England coach delighted after win over Wales in Six Nations

Martin Johnson happy after England ended their woeful away record in search of their first victory in the Welsh capital since Johnson captained them to a 2003.

Wales' Matthew Rees is tackled by England's Joe Worsley at the Millennium Stadium in Cardiff.
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CARDIFF // England's 26-19 victory over Wales in Cardiff will not earn the plaudits of their November dissection of Australia but for ever-pragmatic manager Martin Johnson, Friday's success was equally satisfying.

England turned on the style to beat the Wallabies in the autumn but having been exposed by South Africa two weeks later, Johnson will be delighted that they, generally, got the basics right again on Friday.

England travelled across the Severn Bridge on the back of a woeful away record, searching their first victory in the Welsh capital since Johnson captained them to a 2003 win en route to a grand slam in a year crowned by their World Cup glory in Australia a few months later.

The current England team are a long way from the battle-hardened unit that Clive Woodward forged but the way they dealt with an intimidating atmosphere, took their chances and kept Wales at bay as they threw everything at them in the final quarter showed Johnson that they are no callow unit either.

"The great thing is when you get the same guys back in camp as you had on the summer tour and in the autumn, you get that continuity and you can go from putting foundations in place to putting more detail onto your plans and ensuring we execute under pressure and there is plenty more to come," Johnson told reporters.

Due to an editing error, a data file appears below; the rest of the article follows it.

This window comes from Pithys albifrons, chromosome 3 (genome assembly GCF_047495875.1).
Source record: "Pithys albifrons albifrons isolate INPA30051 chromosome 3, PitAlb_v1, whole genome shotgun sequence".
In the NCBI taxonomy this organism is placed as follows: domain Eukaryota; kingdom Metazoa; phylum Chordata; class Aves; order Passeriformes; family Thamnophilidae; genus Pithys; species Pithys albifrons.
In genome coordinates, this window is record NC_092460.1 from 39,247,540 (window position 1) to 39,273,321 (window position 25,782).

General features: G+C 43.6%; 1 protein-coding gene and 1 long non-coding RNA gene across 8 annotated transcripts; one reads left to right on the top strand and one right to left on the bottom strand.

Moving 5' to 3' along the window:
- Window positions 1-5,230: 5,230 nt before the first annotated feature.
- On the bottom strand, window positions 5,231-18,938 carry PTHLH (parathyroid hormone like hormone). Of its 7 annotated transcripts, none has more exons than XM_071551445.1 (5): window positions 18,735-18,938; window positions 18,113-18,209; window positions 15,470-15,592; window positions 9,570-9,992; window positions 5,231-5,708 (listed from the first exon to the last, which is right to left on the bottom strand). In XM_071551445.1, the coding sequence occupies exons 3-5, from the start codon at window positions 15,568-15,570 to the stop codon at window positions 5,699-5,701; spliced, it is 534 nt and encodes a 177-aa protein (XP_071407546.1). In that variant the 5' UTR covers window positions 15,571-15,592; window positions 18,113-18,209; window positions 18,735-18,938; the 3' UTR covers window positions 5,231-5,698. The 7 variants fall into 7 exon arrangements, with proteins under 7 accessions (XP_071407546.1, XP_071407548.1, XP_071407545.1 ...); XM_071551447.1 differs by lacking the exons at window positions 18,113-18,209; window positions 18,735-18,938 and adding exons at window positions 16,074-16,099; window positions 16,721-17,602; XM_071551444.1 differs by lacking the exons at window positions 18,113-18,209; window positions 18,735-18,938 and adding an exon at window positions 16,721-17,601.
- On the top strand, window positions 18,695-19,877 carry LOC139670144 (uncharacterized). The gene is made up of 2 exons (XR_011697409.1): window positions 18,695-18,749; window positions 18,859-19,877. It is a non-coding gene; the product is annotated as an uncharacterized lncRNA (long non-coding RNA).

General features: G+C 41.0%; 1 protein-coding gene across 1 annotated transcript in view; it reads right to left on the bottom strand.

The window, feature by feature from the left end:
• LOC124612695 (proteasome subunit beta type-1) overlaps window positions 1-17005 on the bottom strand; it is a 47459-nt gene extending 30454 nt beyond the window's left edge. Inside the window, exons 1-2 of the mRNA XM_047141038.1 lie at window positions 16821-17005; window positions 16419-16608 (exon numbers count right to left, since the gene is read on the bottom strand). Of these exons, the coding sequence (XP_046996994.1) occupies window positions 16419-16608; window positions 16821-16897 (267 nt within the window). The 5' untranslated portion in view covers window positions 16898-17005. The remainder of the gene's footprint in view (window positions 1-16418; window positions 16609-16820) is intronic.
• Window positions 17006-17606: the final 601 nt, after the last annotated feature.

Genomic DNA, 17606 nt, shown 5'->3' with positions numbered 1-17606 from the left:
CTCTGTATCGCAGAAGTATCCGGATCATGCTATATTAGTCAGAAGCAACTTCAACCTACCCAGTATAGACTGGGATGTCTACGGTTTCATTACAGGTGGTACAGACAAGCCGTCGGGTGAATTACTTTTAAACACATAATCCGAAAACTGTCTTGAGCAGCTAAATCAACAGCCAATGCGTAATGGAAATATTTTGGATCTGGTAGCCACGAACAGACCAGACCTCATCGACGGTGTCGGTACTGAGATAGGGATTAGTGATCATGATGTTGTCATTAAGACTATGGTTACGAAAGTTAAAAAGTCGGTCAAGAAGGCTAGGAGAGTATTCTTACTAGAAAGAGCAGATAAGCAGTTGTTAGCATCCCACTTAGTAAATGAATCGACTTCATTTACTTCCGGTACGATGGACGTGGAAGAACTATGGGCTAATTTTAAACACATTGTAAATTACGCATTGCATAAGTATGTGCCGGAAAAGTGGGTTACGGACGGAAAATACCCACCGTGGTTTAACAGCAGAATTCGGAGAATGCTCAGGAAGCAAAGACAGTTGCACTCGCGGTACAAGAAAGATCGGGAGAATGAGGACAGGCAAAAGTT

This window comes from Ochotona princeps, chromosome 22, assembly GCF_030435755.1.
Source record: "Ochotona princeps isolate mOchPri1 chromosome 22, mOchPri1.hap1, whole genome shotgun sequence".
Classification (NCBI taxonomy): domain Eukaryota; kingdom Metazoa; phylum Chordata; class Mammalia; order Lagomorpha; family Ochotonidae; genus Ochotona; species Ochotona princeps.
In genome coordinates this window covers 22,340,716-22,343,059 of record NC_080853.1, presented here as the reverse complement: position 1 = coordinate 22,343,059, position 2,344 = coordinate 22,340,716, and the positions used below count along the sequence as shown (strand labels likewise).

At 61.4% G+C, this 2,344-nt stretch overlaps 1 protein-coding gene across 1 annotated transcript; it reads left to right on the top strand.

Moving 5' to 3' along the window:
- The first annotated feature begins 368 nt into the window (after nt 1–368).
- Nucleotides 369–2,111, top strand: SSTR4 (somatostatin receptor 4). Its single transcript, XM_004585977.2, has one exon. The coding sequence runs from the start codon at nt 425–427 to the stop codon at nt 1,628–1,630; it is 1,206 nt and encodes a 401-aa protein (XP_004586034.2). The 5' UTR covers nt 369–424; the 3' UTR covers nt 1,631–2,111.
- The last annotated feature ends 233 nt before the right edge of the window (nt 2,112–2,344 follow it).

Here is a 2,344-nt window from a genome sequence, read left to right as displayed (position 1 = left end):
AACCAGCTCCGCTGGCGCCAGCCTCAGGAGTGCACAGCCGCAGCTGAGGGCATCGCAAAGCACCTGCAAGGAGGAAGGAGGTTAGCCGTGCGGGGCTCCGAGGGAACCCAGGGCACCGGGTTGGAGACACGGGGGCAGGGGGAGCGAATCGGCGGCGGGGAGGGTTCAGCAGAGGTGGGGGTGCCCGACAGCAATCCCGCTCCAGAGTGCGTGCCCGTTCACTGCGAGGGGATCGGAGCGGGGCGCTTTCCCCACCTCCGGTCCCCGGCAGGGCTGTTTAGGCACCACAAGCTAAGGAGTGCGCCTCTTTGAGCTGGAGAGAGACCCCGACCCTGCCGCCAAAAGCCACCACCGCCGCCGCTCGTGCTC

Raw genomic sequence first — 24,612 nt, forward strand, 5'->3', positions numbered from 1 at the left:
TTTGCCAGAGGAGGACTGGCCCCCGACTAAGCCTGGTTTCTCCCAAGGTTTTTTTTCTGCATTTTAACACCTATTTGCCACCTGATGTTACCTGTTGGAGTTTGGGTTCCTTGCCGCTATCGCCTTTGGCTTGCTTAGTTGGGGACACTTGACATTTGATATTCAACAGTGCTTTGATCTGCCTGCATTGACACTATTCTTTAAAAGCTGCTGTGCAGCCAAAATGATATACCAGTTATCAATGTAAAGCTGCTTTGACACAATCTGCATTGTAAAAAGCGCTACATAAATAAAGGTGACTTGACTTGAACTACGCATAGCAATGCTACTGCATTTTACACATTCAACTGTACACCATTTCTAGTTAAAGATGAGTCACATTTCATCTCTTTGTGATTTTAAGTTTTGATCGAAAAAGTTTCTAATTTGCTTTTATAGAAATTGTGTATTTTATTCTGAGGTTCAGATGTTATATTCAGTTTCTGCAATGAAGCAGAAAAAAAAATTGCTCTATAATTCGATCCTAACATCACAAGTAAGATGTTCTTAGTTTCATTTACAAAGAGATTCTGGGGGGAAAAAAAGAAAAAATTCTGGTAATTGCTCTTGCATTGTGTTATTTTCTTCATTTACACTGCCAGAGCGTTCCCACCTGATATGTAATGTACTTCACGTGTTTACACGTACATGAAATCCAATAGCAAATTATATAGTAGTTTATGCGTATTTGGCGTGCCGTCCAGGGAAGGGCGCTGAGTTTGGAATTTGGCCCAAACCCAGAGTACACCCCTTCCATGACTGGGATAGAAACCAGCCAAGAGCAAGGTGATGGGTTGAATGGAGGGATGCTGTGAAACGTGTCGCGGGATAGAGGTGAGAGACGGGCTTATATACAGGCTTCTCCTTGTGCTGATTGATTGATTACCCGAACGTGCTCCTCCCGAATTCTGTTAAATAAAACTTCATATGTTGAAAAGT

"We left some chances out there but that composure is getting there game on game.

"I'm really, really happy with the win as that's what we came here for.

"It was about finishing it off in the last 10-20 minutes when it got tense and we did that."

Friday's victory, secured by a try in each half by winger Chris Ashton, was much-needed for Johnson and with three successive home games to come against Italy, France and Scotland before a finale in Ireland, England have a real shot at their first title since 2003.

Johnson, as ever, was reluctant to look beyond the next match.

"We haven't won away in the Six Nations for a while so it's good but if we play badly next week against Italy what would that feel like," he said.

"We have to keep going and keep improving and the great thing is there is a lot we can improve on."

While Johnson was able to plan his next game on a high, Wales coach Warren Gatland is under pressure after a result that left him without a win in eight tests.

The New Zealander was frustrated his team did not take advantage of a first-half sin-binning of England lock Louis Deacon, scoring only one penalty. England scored their all-important second try while Wales were down to 14 after prop Craig Mitchell took a yellow card.

"It was 3-3 during that spell and in that period we were guilty of kicking the ball away on a couple of occasions when we should have played through phases, which was disappointing," Gatland said.

"With our yellow we held on for nine minutes and they scored a try in the last minute of it. They took their opportunity during the yellow card and we didn't.

"I don't think there was a huge amount between the sides. I thought at times we were fantastic and we played a good off-loading game and caused England problems.

"It's important for us next week to get a win in Scotland then we've got to believe we can win the next two games. I don't think England will go through this competition unbeaten, so if we can win the next two games, hopefully that puts us back into contention for the championship."